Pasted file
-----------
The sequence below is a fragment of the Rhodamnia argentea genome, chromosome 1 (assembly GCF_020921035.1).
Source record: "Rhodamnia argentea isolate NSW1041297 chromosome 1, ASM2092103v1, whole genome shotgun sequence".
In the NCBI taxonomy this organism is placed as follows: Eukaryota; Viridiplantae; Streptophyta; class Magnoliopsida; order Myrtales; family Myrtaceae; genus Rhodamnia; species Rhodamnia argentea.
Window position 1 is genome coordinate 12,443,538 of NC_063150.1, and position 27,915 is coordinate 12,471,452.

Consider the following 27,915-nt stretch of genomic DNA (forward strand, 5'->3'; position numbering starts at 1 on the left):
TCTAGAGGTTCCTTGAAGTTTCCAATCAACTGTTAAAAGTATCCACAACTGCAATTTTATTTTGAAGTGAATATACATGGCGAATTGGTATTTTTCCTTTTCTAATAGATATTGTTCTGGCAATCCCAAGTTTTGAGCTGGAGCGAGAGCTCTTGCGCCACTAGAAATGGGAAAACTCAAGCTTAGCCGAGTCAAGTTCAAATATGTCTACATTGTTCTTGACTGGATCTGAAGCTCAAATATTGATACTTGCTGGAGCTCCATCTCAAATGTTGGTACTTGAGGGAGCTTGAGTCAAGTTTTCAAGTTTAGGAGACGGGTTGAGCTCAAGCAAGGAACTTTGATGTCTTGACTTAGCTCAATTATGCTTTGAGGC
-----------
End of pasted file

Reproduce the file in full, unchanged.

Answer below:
The sequence below is a fragment of the Rhodamnia argentea genome, chromosome 1 (assembly GCF_020921035.1).
Source record: "Rhodamnia argentea isolate NSW1041297 chromosome 1, ASM2092103v1, whole genome shotgun sequence".
In the NCBI taxonomy this organism is placed as follows: Eukaryota; Viridiplantae; Streptophyta; class Magnoliopsida; order Myrtales; family Myrtaceae; genus Rhodamnia; species Rhodamnia argentea.
Window position 1 is genome coordinate 12,443,538 of NC_063150.1, and position 27,915 is coordinate 12,471,452.

Consider the following 27,915-nt stretch of genomic DNA (forward strand, 5'->3'; position numbering starts at 1 on the left):
TCTAGAGGTTCCTTGAAGTTTCCAATCAACTGTTAAAAGTATCCACAACTGCAATTTTATTTTGAAGTGAATATACATGGCGAATTGGTATTTTTCCTTTTCTAATAGATATTGTTCTGGCAATCCCAAGTTTTGAGCTGGAGCGAGAGCTCTTGCGCCACTAGAAATGGGAAAACTCAAGCTTAGCCGAGTCAAGTTCAAATATGTCTACATTGTTCTTGACTGGATCTGAAGCTCAAATATTGATACTTGCTGGAGCTCCATCTCAAATGTTGGTACTTGAGGGAGCTTGAGTCAAGTTTTCAAGTTTAGGAGACGGGTTGAGCTCAAGCAAGGAACTTTGATGTCTTGACTTAGCTCAATTATGCTTTGAGGC